An understanding of psychology is crucial to designing interfaces, especially when it comes to how users make decisions.
As designers, we are seeking to persuade, empower and delight our users. We want them to take specific actions, find our interfaces effortless, and engage users along the way. But to do all of those things we need to understand how they think.
Qualitative and quantitive testing will help us test different approaches, but to come up with those approaches in the first place, we need to understand the psychology behind user's behaviour. In particular, we need to understand how users make decisions such as whether to buy, which option to click on or where to look on a site.
Unfortunately, most designers I meet seem to believe that users make rational, considered decisions. You can see that in the way we structure and organise our websites. Designers go to great lengths to create information architectures that are logical. But, people are not anywhere near as rational as we like to think.
Good design understands that we are not always logical. That is why tomatoes appear in the salad aisle of a supermarket, despite being a fruit. It is there because that is where people expect it to be, logical or not.
Decision Making It Not Logical
The misconception that we make logical decisions occurs because we are mostly unaware of the other influencing factors. That is because most of our conscious decision making takes place in our Cerebrum. However, this is only one part of our brain. We also have the Limbic System and the Brain Stem.
While the cerebrum is mainly responsible for conscious thought, it does not make decisions independently. Although the Limbic system is known as the emotional centre of the brain, it plays an enormous role in decision making. In fact, in studies of patients who have received damage to the Limbic system, it is shown that they cannot make even the most simple decisions.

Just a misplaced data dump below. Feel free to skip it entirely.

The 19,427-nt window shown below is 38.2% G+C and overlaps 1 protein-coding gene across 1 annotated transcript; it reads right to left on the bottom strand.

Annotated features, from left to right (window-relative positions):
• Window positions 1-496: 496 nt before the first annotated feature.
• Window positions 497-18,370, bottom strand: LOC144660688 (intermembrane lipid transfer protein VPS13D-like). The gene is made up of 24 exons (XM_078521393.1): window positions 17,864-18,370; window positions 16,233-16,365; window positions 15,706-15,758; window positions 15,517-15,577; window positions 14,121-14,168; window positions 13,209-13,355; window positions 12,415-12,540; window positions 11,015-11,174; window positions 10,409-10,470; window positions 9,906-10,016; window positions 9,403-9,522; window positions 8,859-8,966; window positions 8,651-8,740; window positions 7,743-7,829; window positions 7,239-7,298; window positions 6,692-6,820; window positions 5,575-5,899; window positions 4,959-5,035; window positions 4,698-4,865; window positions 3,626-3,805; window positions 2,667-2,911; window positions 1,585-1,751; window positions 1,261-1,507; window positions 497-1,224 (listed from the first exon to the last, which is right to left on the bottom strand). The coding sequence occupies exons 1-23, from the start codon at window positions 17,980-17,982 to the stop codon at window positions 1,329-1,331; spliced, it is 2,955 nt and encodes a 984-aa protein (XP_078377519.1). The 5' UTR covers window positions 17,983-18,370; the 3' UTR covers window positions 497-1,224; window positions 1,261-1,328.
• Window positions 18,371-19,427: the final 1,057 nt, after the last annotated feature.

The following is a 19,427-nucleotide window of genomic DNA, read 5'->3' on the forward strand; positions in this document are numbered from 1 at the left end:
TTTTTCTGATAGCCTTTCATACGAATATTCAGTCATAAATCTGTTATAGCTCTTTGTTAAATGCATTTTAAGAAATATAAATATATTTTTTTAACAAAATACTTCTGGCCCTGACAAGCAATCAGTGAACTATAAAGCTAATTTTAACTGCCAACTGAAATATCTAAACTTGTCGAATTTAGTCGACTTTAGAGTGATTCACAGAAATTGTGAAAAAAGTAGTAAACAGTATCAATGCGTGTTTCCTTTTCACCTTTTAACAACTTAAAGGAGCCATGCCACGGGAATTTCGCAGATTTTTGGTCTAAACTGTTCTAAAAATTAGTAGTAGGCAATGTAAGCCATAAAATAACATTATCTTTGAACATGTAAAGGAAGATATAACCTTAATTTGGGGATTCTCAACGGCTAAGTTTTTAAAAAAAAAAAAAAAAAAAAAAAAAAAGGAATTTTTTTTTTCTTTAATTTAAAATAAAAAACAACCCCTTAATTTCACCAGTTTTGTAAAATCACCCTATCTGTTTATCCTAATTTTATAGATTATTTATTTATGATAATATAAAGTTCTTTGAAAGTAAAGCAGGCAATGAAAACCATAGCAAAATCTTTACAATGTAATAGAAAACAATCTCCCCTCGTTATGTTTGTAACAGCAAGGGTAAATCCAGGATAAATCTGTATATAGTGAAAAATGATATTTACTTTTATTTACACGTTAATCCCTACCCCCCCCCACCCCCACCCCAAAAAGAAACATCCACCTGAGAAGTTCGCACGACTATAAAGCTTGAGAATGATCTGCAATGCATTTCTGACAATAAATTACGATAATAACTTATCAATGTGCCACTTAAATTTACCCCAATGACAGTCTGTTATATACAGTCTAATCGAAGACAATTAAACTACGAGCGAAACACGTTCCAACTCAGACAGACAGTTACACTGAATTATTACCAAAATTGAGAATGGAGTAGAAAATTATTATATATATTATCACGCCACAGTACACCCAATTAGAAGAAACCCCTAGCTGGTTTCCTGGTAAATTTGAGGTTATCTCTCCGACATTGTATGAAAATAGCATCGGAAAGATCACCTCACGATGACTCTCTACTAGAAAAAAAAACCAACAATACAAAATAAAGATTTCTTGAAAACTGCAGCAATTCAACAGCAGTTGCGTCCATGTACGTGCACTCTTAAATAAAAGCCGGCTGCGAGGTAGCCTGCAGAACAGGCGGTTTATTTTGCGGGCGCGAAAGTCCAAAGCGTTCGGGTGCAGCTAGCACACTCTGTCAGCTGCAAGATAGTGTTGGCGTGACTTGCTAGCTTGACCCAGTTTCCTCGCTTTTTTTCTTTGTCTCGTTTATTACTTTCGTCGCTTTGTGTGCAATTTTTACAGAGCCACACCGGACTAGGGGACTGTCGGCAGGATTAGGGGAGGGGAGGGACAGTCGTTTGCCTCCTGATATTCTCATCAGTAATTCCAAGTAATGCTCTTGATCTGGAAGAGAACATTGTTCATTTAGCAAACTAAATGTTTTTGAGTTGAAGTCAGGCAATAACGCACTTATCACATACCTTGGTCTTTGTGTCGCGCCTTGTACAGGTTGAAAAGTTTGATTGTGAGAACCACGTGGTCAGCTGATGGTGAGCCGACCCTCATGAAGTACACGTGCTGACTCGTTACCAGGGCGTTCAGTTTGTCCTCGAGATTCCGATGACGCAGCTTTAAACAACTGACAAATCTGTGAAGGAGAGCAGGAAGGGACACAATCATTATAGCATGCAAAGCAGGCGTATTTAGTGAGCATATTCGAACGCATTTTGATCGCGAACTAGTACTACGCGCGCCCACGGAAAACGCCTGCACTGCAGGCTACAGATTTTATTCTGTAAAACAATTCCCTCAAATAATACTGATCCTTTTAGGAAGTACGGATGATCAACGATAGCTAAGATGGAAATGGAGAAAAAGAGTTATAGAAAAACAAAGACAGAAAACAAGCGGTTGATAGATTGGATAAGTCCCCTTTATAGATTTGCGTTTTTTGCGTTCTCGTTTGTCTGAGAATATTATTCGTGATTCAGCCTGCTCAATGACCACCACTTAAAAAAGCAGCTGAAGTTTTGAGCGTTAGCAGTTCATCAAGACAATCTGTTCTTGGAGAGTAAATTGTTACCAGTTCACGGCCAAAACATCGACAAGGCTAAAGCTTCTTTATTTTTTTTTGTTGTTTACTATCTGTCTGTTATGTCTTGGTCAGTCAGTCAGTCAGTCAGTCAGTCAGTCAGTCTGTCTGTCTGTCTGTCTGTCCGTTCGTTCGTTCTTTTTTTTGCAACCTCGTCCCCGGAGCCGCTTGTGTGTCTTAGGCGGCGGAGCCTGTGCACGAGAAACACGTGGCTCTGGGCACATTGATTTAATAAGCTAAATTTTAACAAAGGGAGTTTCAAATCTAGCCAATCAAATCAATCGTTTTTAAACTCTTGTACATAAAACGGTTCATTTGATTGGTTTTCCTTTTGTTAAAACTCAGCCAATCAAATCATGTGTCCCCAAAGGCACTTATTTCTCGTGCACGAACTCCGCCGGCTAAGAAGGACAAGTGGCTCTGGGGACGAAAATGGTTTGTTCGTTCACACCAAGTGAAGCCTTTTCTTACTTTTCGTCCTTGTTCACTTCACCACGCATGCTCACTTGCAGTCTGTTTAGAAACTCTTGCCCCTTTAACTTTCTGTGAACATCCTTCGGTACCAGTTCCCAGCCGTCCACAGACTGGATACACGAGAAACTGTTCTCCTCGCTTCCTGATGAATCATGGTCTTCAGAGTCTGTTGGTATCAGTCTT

Even the Brain Stem plays a role. This most primitive part of our brain (sometimes referred to as the lizard brain) influences our survival instincts, and believe it or not these instincts profoundly influence our decision making.
Our Survival Instincts
The Brain Stem in conjunction with the Limbic System control some of our most fundamental reactions such as the flight or fight response, and it is surprising just how much our decision making is influenced by this kind of animalistic reaction.
For example, when surveyed, the vast majority of people say they want to give more to charity. Why then is the conversion rate on charity websites dismally low? Why are charities not inundated with donations?
Although the answer to this question is complicated, our survival instincts play a significant role. Our survival insights drive us to horde resources for fear we may not have enough tomorrow. We fear to make donations because we don’t like to lose what we have. We are loss averse.
In fact, Daniel Kahneman demonstrated with Amos Tversky that the negative emotional impact of losses is twice as intense as the positive effect of gains.
If we want to design a charity website or even an ecommerce site we need to address this problem.
One charity solved the problem by starting a ‘give more tomorrow’ campaign. The idea is that you signup to give in the future so lessening the feeling of loss today. That is not dissimilar to buying a TV on hire purchase, rather than paying outright.
Ecommerce sites have to address the issue by demonstrating that the gains of purchase significantly outweigh the cost. Proving that is in itself easier once you understand what exactly it is that people desire.
What People Desire
Most of us are aware of Maslow’s Hierarchy of Needs. Maslow proposed that there were specific human needs that we require to fulfil. These needs build upon one another. In other words, until we meet our basic physiological needs, we are less concerned with higher requirements such as a sense of belonging or self-actualisation.
In truth, there is not a massive amount of evidence behind Maslow’s hierarchy. However, it does challenge us as designers to consider what need the products we are selling fulfils.
When we sell products online, we tend to focus on the products features rather than the underlying need it fulfils.
Take for example your typical Volvo ad on television. The adverts do not focus on engine power, fuel efficiency or cubic interior space. Instead, they talk about safety because that is one of our primary human needs.
Other car brands focus on different parts of Maslow’s hierarchy. Sports cars and luxury brands focus on self-esteem, while four-wheel drive cars promise adventure and self-improvement.